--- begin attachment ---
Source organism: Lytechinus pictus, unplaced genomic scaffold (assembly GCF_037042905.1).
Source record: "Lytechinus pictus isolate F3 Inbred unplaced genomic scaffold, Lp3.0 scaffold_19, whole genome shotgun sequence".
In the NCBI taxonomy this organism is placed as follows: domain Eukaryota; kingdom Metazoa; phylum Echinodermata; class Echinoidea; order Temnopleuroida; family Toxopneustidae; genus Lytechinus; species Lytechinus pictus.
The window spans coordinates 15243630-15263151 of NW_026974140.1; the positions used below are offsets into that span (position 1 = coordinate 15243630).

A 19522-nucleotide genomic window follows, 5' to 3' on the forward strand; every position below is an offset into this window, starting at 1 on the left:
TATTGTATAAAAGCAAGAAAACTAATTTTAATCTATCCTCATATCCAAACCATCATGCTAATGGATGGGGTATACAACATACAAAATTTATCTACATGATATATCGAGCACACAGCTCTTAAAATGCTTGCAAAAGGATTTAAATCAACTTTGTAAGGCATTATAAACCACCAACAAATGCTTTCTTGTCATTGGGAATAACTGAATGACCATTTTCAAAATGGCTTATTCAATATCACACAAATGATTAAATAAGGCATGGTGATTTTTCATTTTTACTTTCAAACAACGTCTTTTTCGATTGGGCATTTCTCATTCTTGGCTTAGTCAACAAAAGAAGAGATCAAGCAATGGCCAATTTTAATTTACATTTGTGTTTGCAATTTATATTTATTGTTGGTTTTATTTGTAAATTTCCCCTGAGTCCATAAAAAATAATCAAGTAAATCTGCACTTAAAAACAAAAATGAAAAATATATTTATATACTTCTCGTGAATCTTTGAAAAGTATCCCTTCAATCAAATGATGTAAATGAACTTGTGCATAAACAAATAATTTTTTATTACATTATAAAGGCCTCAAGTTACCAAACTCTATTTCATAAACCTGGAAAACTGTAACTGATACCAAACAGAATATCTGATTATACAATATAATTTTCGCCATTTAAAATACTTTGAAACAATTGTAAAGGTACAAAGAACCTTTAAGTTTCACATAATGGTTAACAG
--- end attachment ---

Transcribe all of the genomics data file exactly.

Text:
Source organism: Lytechinus pictus, unplaced genomic scaffold (assembly GCF_037042905.1).
Source record: "Lytechinus pictus isolate F3 Inbred unplaced genomic scaffold, Lp3.0 scaffold_19, whole genome shotgun sequence".
In the NCBI taxonomy this organism is placed as follows: domain Eukaryota; kingdom Metazoa; phylum Echinodermata; class Echinoidea; order Temnopleuroida; family Toxopneustidae; genus Lytechinus; species Lytechinus pictus.
The window spans coordinates 15243630-15263151 of NW_026974140.1; the positions used below are offsets into that span (position 1 = coordinate 15243630).

A 19522-nucleotide genomic window follows, 5' to 3' on the forward strand; every position below is an offset into this window, starting at 1 on the left:
TATTGTATAAAAGCAAGAAAACTAATTTTAATCTATCCTCATATCCAAACCATCATGCTAATGGATGGGGTATACAACATACAAAATTTATCTACATGATATATCGAGCACACAGCTCTTAAAATGCTTGCAAAAGGATTTAAATCAACTTTGTAAGGCATTATAAACCACCAACAAATGCTTTCTTGTCATTGGGAATAACTGAATGACCATTTTCAAAATGGCTTATTCAATATCACACAAATGATTAAATAAGGCATGGTGATTTTTCATTTTTACTTTCAAACAACGTCTTTTTCGATTGGGCATTTCTCATTCTTGGCTTAGTCAACAAAAGAAGAGATCAAGCAATGGCCAATTTTAATTTACATTTGTGTTTGCAATTTATATTTATTGTTGGTTTTATTTGTAAATTTCCCCTGAGTCCATAAAAAATAATCAAGTAAATCTGCACTTAAAAACAAAAATGAAAAATATATTTATATACTTCTCGTGAATCTTTGAAAAGTATCCCTTCAATCAAATGATGTAAATGAACTTGTGCATAAACAAATAATTTTTTATTACATTATAAAGGCCTCAAGTTACCAAACTCTATTTCATAAACCTGGAAAACTGTAACTGATACCAAACAGAATATCTGATTATACAATATAATTTTCGCCATTTAAAATACTTTGAAACAATTGTAAAGGTACAAAGAACCTTTAAGTTTCACATAATGGTTAACAG